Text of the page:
1:22 pm
Mon October 13, 2014

Doctors Question Anthem's Market Dominance

Credit Nathan & Jenny / Creative Commons

The American Medical Association says it’s greatly concerned that a single insurance company dominates many health care marketplaces across America. It says the populations of several major cities in Connecticut are overly reliant on Anthem for health insurance.

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Ebola Outbreak
3:25 am
Mon October 13, 2014

On Front Lines Against Ebola, Training A Matter Of Life Or Death

Dr. Patrick Kamara adjusts his googles on the final day of training and the first "dress rehearsal" before being sent out to Ebola treatment units. The World Health Organization is ramping up to train up to 500 new health workers a week as part of the effort to stem the spread of Ebola.
John W. Poole/NPR

Originally published on Tue October 14, 2014 7:20 pm

One of the biggest roadblocks in West Africa to containing the Ebola outbreak is the lack of isolation wards for people who are infected.

President Obama has announced plans to build 17 new Ebola Treatment Units in Liberia. Those new medical facilities will require thousands of additional workers who are trained and willing to work in them.

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Veterans
3:21 am
Mon October 13, 2014

A Benefit For Rural Vets: Getting Health Care Close To Home

For some rural vets who live far from a VA hospital, getting medical care has meant driving a day or two from home, and missing work.
iStockphoto

Originally published on Thu October 16, 2014 7:12 pm

Army veteran Randy Michaud had to make a 200-mile trip to the Veterans Affairs hospital in Aroostook County, Maine, near the Canadian border, every time he had a medical appointment.

Michaud, who was medically retired after a jeep accident in Germany 25 years ago, moved home to Maine in 1991. He was eligible for VA medical care, but the long drive was a problem.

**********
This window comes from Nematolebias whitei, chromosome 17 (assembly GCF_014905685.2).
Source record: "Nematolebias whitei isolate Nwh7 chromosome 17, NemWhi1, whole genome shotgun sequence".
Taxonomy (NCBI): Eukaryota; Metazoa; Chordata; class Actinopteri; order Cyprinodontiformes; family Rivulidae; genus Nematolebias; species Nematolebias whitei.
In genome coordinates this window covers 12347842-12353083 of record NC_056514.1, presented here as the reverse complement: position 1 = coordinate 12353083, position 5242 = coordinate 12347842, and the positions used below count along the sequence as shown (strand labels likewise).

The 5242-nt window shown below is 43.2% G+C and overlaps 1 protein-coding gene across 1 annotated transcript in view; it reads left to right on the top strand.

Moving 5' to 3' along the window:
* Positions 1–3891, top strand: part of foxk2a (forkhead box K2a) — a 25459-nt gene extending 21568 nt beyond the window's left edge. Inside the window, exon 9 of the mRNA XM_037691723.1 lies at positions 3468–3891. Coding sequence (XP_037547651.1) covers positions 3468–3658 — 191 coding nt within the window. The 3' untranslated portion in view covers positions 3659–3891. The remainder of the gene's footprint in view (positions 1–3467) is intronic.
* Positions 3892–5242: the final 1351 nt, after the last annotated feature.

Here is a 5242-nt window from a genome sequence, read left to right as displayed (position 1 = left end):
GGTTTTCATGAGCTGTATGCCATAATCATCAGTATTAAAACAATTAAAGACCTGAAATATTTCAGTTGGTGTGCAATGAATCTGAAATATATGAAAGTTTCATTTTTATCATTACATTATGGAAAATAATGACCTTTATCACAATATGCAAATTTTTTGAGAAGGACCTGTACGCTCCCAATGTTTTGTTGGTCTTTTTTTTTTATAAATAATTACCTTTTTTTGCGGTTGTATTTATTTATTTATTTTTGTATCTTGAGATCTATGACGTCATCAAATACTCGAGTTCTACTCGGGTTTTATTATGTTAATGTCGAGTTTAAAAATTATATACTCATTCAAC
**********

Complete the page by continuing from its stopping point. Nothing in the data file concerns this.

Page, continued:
He's one of millions of veterans living in rural America who must travel hundreds of miles round-trip for care.

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Ebola Outbreak
7:45 am
Wed October 8, 2014

One U.S. Hospital's Strategy For Stopping Ebola's Advance

Ideally, the best place to care for someone ill with Ebola is at the end of a hall in a room with its own bathroom, anteroom and entrance, says Dr. Jack Ross of Hartford Hospital.
Jeff Cohen WNPR

Originally published on Wed October 8, 2014 12:22 pm

Dr. Jack Ross is used to seeing potentially lethal viruses, and he is used to putting patients into isolation. Still, Ebola is different.

"I think, for any hospital today, Ebola represents one step higher than anything else, if we had to do it," says Ross, who directs infection control for Hartford Healthcare's five hospitals in Connecticut.

On a tour of Hartford Hospital, Ross explains how his Ebola control plan would affect various parts of the facility — from the emergency room, to the intensive care unit, to the floors of rooms where patients stay.

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Affordable Health Care
3:10 pm
Mon October 6, 2014

Connecticut Health Care Programs Meet Resistance Among Small Businesses

Credit scyther5/iStock / Thinkstock

The state’s health insurance marketplace has been congratulated for its success in getting individuals enrolled, but insurance brokers say small businesses aren’t signing up. 

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Domestic Violence
8:56 am
Fri October 3, 2014

For Domestic Violence Victims, a New Spanish Language Hotline

Credit Ciaran Griffin/Stockbyte / Thinkstock

There's a new statewide hotline for Spanish-speaking victims of domestic violence.

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Affordable Care Act